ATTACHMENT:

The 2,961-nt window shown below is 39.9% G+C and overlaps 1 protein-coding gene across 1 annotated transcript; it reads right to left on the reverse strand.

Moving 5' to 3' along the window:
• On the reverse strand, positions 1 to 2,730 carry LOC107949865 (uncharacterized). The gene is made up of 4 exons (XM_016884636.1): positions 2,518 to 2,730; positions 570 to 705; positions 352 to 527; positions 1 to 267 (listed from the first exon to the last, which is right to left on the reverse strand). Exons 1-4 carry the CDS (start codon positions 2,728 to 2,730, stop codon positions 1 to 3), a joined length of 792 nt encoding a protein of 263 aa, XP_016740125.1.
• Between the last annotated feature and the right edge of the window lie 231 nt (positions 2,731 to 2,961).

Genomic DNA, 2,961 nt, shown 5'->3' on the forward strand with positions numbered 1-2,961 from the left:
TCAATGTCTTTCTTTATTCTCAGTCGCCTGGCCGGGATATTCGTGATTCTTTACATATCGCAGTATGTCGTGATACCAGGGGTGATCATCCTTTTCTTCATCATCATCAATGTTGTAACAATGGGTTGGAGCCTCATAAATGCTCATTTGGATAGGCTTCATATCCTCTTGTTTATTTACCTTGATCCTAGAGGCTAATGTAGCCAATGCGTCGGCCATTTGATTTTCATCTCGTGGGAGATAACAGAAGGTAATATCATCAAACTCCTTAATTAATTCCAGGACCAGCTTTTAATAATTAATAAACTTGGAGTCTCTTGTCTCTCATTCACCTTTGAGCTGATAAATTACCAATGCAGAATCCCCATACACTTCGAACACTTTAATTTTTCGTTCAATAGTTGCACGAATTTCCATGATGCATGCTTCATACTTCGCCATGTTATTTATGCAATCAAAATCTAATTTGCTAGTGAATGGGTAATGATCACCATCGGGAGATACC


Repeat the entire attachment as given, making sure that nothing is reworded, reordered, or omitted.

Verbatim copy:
The 2,961-nt window shown below is 39.9% G+C and overlaps 1 protein-coding gene across 1 annotated transcript; it reads right to left on the reverse strand.

Moving 5' to 3' along the window:
• On the reverse strand, positions 1 to 2,730 carry LOC107949865 (uncharacterized). The gene is made up of 4 exons (XM_016884636.1): positions 2,518 to 2,730; positions 570 to 705; positions 352 to 527; positions 1 to 267 (listed from the first exon to the last, which is right to left on the reverse strand). Exons 1-4 carry the CDS (start codon positions 2,728 to 2,730, stop codon positions 1 to 3), a joined length of 792 nt encoding a protein of 263 aa, XP_016740125.1.
• Between the last annotated feature and the right edge of the window lie 231 nt (positions 2,731 to 2,961).

Genomic DNA, 2,961 nt, shown 5'->3' on the forward strand with positions numbered 1-2,961 from the left:
TCAATGTCTTTCTTTATTCTCAGTCGCCTGGCCGGGATATTCGTGATTCTTTACATATCGCAGTATGTCGTGATACCAGGGGTGATCATCCTTTTCTTCATCATCATCAATGTTGTAACAATGGGTTGGAGCCTCATAAATGCTCATTTGGATAGGCTTCATATCCTCTTGTTTATTTACCTTGATCCTAGAGGCTAATGTAGCCAATGCGTCGGCCATTTGATTTTCATCTCGTGGGAGATAACAGAAGGTAATATCATCAAACTCCTTAATTAATTCCAGGACCAGCTTTTAATAATTAATAAACTTGGAGTCTCTTGTCTCTCATTCACCTTTGAGCTGATAAATTACCAATGCAGAATCCCCATACACTTCGAACACTTTAATTTTTCGTTCAATAGTTGCACGAATTTCCATGATGCATGCTTCATACTTCGCCATGTTATTTATGCAATCAAAATCTAATTTGCTAGTGAATGGGTAATGATCACCATCGGGAGATACC